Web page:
After the first or second time, the novelty kinda wears off. And you begin to realize that, no matter what meats and fishes and veggies and sauces you choose, it somehow always tastes the same.
But it's a great spot for a date (great place to break the ice), and it's great to take kids.
Go, and then come on back next week and let us know how things turned out.
We found much the same, unfortunately, when we made our rounds for the 100 Best Restaurants issue.
You're right, though. Beautiful place, a real charmer.
Terrific report, DC. Great scouting!
And kudos to BlackSalt. Not only to serve it, but to serve the roe and the fish, too.
I'm surprised to hear that Kinkead's and Oceanaire aren't serving it. Are you sure that's accurate info? These are two of the restaurants that almost always have shad roe this time of the year. Could they maybe have said that they weren't serving it that day or that week?
The tricky part is the ID at the door. I simply don't know who does and who doesn't.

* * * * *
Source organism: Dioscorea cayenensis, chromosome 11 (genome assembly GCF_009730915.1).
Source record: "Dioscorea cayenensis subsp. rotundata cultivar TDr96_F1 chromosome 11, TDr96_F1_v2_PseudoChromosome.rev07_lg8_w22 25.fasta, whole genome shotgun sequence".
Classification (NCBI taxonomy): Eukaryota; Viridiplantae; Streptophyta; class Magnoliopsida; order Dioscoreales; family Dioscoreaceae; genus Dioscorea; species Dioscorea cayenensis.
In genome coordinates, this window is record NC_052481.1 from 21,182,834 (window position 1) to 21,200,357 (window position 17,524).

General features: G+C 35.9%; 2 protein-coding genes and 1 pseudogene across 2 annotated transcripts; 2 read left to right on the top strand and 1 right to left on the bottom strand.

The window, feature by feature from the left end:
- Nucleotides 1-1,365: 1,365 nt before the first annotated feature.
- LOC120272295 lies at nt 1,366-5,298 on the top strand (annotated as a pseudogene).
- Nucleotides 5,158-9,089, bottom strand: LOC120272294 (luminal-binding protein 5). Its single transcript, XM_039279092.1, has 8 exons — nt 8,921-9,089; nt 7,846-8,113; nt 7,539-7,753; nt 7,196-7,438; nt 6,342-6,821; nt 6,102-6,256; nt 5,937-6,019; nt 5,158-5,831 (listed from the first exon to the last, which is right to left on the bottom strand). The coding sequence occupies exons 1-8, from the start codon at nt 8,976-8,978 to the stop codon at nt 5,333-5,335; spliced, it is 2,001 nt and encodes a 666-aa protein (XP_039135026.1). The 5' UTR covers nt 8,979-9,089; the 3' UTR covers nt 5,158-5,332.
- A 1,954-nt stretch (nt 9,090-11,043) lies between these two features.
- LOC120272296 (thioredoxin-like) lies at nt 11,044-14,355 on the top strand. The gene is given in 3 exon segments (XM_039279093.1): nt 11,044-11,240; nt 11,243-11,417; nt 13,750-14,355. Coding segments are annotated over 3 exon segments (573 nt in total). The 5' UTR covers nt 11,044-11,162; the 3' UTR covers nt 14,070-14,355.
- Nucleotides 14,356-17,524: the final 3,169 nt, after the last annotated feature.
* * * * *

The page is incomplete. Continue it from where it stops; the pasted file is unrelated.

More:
But I would think that ESPNZone downtown would be a good spot to rock the red and catch Alexander the Great and his mates.
Or RFD in Penn Quarter, not far from Verizon. Ditto Gordon Biersch. Ditto District Chophouse.
I don't disagree with you.
It's the same authenticity argument with food, generally. Following rules — which is what recipes are — doesn't necessarily produce delicious food. And hewing closely to tradition just means that a dish is — traditional. I've eaten a lot of traditional dishes that were less than wonderful.
But — and I don't doubt that he was grinding an axe — pointing out that 2 Amys doesn't follow strict guidelines isn't something I would dismiss out of hand, either. If it's true, then it does pierce some of the veneer of saintliness that attaches to the place.
A place, after all, that made its name by touting its allegiance to these very same rigorous codes. And by pointing out how few places in the country — in the world — were willing to subject themselves to such exacting standards.
Now, does this mean that I don't like the place? Not at all. Does this mean that I think it's hypocritical? Not exactly.
Back to the argument re: authenticity. It still makes one of the best pizzas, not just in the area, but in the country, the small plates are often terrific, and the wines are wonderful and affordable. And I love, love, love the ice cream.
See? The value of community. Thanks for dropping the knowledge.
Virginia's out of the question — meaning Lebanese Butcher's out of the question — and you specifically ask for lamb dishes, plural: as in a variety of preparations.